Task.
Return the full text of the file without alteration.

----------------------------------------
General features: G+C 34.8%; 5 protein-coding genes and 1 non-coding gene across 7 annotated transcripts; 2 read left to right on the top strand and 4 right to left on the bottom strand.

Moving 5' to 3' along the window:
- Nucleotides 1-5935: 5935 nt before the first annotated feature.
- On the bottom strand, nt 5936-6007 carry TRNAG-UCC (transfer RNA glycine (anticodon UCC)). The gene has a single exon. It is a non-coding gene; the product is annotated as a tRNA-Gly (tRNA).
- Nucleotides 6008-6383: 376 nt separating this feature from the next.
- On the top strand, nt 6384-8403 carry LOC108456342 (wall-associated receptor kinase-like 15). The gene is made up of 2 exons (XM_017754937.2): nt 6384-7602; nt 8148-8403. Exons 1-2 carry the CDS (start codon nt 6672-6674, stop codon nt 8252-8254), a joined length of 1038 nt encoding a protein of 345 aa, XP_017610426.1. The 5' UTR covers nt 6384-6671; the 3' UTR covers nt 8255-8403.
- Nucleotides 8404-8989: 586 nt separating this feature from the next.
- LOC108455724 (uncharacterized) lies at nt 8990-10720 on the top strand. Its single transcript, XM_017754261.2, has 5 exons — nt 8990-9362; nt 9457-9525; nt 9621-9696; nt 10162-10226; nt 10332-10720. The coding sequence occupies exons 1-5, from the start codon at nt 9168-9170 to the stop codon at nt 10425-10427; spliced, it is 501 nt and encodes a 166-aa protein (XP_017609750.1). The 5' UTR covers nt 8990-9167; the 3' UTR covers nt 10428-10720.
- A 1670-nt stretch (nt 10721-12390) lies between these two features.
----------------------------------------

General features: G+C 34.8%; 5 protein-coding genes and 1 non-coding gene across 7 annotated transcripts; 2 read left to right on the top strand and 4 right to left on the bottom strand.

Moving 5' to 3' along the window:
- Nucleotides 1-5935: 5935 nt before the first annotated feature.
- On the bottom strand, nt 5936-6007 carry TRNAG-UCC (transfer RNA glycine (anticodon UCC)). The gene has a single exon. It is a non-coding gene; the product is annotated as a tRNA-Gly (tRNA).
- Nucleotides 6008-6383: 376 nt separating this feature from the next.
- On the top strand, nt 6384-8403 carry LOC108456342 (wall-associated receptor kinase-like 15). The gene is made up of 2 exons (XM_017754937.2): nt 6384-7602; nt 8148-8403. Exons 1-2 carry the CDS (start codon nt 6672-6674, stop codon nt 8252-8254), a joined length of 1038 nt encoding a protein of 345 aa, XP_017610426.1. The 5' UTR covers nt 6384-6671; the 3' UTR covers nt 8255-8403.
- Nucleotides 8404-8989: 586 nt separating this feature from the next.
- LOC108455724 (uncharacterized) lies at nt 8990-10720 on the top strand. Its single transcript, XM_017754261.2, has 5 exons — nt 8990-9362; nt 9457-9525; nt 9621-9696; nt 10162-10226; nt 10332-10720. The coding sequence occupies exons 1-5, from the start codon at nt 9168-9170 to the stop codon at nt 10425-10427; spliced, it is 501 nt and encodes a 166-aa protein (XP_017609750.1). The 5' UTR covers nt 8990-9167; the 3' UTR covers nt 10428-10720.
- A 1670-nt stretch (nt 10721-12390) lies between these two features.